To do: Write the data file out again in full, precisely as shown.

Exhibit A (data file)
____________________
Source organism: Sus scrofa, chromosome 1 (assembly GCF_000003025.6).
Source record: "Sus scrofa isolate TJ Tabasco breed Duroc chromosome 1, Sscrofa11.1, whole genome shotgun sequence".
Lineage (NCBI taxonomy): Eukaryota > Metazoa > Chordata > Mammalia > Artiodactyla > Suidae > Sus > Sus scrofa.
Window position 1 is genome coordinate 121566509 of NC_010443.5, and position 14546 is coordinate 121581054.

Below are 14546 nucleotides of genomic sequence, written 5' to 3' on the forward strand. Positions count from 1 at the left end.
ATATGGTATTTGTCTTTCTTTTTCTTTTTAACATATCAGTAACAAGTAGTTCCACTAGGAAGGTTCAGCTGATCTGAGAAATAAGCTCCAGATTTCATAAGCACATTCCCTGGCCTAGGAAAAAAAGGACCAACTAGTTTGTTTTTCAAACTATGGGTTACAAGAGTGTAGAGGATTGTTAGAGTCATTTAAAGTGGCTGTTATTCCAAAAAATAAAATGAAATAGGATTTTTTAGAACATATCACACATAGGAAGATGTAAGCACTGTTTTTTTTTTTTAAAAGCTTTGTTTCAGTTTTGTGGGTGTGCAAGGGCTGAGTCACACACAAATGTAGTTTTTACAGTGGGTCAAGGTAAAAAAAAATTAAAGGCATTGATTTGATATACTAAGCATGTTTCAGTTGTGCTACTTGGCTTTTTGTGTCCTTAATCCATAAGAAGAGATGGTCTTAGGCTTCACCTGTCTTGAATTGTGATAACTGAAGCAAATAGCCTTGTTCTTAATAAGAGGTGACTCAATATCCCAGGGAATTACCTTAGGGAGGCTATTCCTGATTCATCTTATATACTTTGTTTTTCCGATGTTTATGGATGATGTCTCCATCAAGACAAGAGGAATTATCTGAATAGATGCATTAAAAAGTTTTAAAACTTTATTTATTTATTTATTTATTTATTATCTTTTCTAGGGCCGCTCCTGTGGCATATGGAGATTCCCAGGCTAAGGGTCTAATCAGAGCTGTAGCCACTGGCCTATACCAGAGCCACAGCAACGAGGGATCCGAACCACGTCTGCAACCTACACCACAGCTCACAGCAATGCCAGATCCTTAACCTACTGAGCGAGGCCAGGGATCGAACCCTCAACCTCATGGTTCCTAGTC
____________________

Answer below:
Source organism: Sus scrofa, chromosome 1 (assembly GCF_000003025.6).
Source record: "Sus scrofa isolate TJ Tabasco breed Duroc chromosome 1, Sscrofa11.1, whole genome shotgun sequence".
Lineage (NCBI taxonomy): Eukaryota > Metazoa > Chordata > Mammalia > Artiodactyla > Suidae > Sus > Sus scrofa.
Window position 1 is genome coordinate 121566509 of NC_010443.5, and position 14546 is coordinate 121581054.

Below are 14546 nucleotides of genomic sequence, written 5' to 3' on the forward strand. Positions count from 1 at the left end.
ATATGGTATTTGTCTTTCTTTTTCTTTTTAACATATCAGTAACAAGTAGTTCCACTAGGAAGGTTCAGCTGATCTGAGAAATAAGCTCCAGATTTCATAAGCACATTCCCTGGCCTAGGAAAAAAAGGACCAACTAGTTTGTTTTTCAAACTATGGGTTACAAGAGTGTAGAGGATTGTTAGAGTCATTTAAAGTGGCTGTTATTCCAAAAAATAAAATGAAATAGGATTTTTTAGAACATATCACACATAGGAAGATGTAAGCACTGTTTTTTTTTTTTAAAAGCTTTGTTTCAGTTTTGTGGGTGTGCAAGGGCTGAGTCACACACAAATGTAGTTTTTACAGTGGGTCAAGGTAAAAAAAAATTAAAGGCATTGATTTGATATACTAAGCATGTTTCAGTTGTGCTACTTGGCTTTTTGTGTCCTTAATCCATAAGAAGAGATGGTCTTAGGCTTCACCTGTCTTGAATTGTGATAACTGAAGCAAATAGCCTTGTTCTTAATAAGAGGTGACTCAATATCCCAGGGAATTACCTTAGGGAGGCTATTCCTGATTCATCTTATATACTTTGTTTTTCCGATGTTTATGGATGATGTCTCCATCAAGACAAGAGGAATTATCTGAATAGATGCATTAAAAAGTTTTAAAACTTTATTTATTTATTTATTTATTTATTATCTTTTCTAGGGCCGCTCCTGTGGCATATGGAGATTCCCAGGCTAAGGGTCTAATCAGAGCTGTAGCCACTGGCCTATACCAGAGCCACAGCAACGAGGGATCCGAACCACGTCTGCAACCTACACCACAGCTCACAGCAATGCCAGATCCTTAACCTACTGAGCGAGGCCAGGGATCGAACCCTCAACCTCATGGTTCCTAGTC